Nick Jones could have fooled me -- and he did with Verité, his new comedy(?) at Lincoln Center's Claire Tow. But he didn't fool me for very long.
When the action began with Jo Darum (Anna Camp) reading to son Lincoln (Oliver Hollmann) from her manuscript about dragons and alluring maidens, I was intrigued. When she goes on to quarrel with husband Josh (Danny Wolohan) about publishing prospects, which he denigrates, and then almost immediately is called to a pubbery where giddily enthusiastic editors in cropped suits and peppy socks make Jo a startling offer, I continued to be held.
Then, however, my interest began to wane--slowly at first and then rapidly. The on-setting problem is that Andreas Venler (Matt McGrath) and Sven Kandetty (Robert Sella), who speak in silly accents, tell Jo it isn't her book they like but her writing voice. To take advantage of that unique voice, they want to give her $50,000 to write a memoir. Their only condition is that it has to be more exciting than the relatively normal life she maintains she leads.
(Question to Jones: Has he named his protagonist Jo after Jo March of Louisa May Alcott's Little Women? That Jo, too, initially wrote far-fetched romances, and only after she writes a humble memoir does she hit pay dirt.)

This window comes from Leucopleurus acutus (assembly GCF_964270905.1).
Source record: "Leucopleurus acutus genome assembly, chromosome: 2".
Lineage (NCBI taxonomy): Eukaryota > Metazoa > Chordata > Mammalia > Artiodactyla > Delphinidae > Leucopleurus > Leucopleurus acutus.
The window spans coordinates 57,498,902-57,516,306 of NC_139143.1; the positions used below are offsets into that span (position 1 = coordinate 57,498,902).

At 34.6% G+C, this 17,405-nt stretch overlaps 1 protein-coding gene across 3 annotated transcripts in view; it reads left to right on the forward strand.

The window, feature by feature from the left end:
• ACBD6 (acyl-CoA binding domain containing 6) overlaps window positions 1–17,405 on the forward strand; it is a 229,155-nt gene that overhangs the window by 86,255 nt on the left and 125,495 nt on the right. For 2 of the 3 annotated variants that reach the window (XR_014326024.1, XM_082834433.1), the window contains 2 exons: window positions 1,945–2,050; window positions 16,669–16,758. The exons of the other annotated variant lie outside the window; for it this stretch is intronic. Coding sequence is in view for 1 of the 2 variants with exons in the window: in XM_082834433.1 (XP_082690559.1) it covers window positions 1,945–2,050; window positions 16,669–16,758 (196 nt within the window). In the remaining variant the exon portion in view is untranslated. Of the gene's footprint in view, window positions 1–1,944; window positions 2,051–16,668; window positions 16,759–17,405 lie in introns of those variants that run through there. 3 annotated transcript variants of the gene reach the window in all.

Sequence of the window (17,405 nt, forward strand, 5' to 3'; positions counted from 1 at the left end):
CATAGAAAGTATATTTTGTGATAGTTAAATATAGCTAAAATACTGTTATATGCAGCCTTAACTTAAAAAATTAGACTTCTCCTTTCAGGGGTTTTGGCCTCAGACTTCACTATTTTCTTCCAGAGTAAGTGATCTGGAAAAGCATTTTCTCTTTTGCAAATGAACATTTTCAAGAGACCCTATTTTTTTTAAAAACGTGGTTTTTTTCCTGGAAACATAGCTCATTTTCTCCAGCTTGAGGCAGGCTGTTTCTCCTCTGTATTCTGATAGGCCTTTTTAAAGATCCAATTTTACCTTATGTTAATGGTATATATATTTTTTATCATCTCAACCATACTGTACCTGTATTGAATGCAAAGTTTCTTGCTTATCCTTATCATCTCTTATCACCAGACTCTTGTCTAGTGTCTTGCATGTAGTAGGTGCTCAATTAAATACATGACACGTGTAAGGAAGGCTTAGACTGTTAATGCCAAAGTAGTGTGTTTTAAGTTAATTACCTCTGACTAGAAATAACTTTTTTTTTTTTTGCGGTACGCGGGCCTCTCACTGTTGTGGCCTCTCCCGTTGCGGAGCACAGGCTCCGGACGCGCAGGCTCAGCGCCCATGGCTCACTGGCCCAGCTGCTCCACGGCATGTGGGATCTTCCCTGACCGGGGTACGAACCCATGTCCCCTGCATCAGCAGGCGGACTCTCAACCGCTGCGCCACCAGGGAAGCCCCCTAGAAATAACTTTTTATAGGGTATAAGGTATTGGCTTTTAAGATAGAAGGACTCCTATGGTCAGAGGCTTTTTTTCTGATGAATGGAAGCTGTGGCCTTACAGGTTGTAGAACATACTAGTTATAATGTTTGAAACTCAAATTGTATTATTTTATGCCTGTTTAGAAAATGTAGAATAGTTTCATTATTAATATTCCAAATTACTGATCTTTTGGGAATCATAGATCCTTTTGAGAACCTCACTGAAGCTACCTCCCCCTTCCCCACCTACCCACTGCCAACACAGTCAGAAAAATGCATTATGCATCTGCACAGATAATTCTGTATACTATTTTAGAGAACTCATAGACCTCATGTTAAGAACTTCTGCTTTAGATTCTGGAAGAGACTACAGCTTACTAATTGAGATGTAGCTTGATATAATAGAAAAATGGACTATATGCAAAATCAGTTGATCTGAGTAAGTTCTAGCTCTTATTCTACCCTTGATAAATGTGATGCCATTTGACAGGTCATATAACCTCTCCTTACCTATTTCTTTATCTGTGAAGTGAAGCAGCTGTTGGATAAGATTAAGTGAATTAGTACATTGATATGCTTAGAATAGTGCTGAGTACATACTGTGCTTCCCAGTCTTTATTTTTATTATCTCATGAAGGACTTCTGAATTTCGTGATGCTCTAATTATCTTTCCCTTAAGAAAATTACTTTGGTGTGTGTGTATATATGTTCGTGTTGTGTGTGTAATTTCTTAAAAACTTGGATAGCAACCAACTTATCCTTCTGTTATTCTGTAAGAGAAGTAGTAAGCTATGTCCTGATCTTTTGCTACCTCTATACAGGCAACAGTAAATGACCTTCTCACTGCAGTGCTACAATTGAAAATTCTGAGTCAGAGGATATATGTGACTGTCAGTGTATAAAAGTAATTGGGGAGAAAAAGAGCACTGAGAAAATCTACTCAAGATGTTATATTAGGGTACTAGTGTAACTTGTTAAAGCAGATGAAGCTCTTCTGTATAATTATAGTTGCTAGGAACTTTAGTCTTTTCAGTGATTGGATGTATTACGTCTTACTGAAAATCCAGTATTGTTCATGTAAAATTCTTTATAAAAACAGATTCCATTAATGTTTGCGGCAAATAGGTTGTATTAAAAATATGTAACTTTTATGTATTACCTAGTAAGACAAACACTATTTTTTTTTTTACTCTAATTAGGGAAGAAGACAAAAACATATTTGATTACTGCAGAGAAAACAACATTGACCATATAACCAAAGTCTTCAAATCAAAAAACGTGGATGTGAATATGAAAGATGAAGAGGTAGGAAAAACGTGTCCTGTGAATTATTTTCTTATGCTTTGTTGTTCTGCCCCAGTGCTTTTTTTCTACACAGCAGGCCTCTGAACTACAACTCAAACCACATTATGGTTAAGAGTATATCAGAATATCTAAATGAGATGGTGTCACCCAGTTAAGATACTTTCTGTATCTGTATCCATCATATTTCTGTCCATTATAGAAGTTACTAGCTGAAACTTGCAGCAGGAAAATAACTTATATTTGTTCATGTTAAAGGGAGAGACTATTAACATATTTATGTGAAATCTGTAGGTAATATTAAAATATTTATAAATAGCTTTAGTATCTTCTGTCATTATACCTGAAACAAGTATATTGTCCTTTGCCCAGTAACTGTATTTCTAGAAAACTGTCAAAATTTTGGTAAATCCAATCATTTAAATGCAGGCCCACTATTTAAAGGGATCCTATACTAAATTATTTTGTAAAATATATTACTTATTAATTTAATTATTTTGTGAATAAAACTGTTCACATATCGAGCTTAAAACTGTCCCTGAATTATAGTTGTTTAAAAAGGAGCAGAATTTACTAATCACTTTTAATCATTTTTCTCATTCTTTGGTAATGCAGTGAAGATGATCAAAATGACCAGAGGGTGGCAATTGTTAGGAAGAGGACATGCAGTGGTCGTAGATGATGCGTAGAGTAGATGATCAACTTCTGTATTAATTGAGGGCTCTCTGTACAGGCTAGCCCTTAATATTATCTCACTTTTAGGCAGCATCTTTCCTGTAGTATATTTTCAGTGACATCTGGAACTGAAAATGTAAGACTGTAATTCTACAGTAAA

Smelling something fishy--as well she should--Jo tells Josh about the offer and adds she's going to decline. Smelling something more lucrative than any alternative prospects the family has, Josh talks her into it. Now encouraged and further prodded by the devilish Venler and Kandetty, Jo decides to go for it.
That's when things at the top of the dramatic slippery slope accelerate destructively downhill. Jo judges that her life with Josh and Lincoln isn't sufficiently titillating for bestsellerdom--"You don't think I'm commercial," young Lincoln whimpers, amusingly. She reckons she needs to stir things up quickly.
This she does with questionable arrival Winston (Ebon Moss-Bachrach), who approaches her at a pharmacy claiming to be an old schoolmate. She doesn't recognize him but plays along. Her rationale is that he's crossed her path because he was sent there by Venler and Kandetty to draw her into the kind of illicit affair that will give her something for that high-lying memoir approaching Fifty Shades of Grey spice. (No, Virginia, the E. L. James volumes aren't mentioned.)
That's when, as Jo and Winston seek out Colombia sunsets by which to get it on, I lost all hope for Jones' work. I suspect you will, too, should you seek it out. The strain put on credulity is so weighty that I can't imagine anyone falling for it.
Is it believable that a happily married wife and mother would get herself in such a bind? Is it likely she would jeopardize her home under circumstances that lead to fighting off an attempted rape in a foreign land? Even in a piece its author might want to be perceived as surreal? To quote Macauley Culkin in the Home Alone movies, "I don't think so?"